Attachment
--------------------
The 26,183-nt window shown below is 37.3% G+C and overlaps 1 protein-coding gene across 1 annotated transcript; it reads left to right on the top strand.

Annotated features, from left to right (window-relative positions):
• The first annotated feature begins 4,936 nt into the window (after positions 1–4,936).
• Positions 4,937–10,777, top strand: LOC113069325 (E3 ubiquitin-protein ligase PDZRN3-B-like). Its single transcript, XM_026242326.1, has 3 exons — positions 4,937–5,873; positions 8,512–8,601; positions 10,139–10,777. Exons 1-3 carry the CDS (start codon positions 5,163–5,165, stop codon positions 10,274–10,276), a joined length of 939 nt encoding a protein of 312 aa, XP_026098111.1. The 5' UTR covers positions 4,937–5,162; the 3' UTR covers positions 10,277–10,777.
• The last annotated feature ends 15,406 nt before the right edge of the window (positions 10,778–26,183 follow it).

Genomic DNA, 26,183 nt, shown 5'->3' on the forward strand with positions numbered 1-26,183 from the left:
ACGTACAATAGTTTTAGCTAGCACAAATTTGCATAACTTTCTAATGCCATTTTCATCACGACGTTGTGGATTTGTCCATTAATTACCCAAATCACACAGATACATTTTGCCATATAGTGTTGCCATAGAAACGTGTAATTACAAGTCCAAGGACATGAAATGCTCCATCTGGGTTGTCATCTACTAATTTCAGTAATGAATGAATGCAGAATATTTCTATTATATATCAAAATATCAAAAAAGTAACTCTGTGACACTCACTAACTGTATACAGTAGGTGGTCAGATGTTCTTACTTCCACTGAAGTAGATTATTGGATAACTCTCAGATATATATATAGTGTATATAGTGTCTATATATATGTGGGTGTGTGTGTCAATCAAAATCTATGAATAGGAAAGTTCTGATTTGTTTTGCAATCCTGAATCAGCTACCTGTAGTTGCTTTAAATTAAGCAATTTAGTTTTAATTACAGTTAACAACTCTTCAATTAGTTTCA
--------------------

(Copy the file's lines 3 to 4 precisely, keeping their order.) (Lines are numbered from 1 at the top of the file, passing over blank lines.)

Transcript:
• The first annotated feature begins 4,936 nt into the window (after positions 1–4,936).
• Positions 4,937–10,777, top strand: LOC113069325 (E3 ubiquitin-protein ligase PDZRN3-B-like). Its single transcript, XM_026242326.1, has 3 exons — positions 4,937–5,873; positions 8,512–8,601; positions 10,139–10,777. Exons 1-3 carry the CDS (start codon positions 5,163–5,165, stop codon positions 10,274–10,276), a joined length of 939 nt encoding a protein of 312 aa, XP_026098111.1. The 5' UTR covers positions 4,937–5,162; the 3' UTR covers positions 10,277–10,777.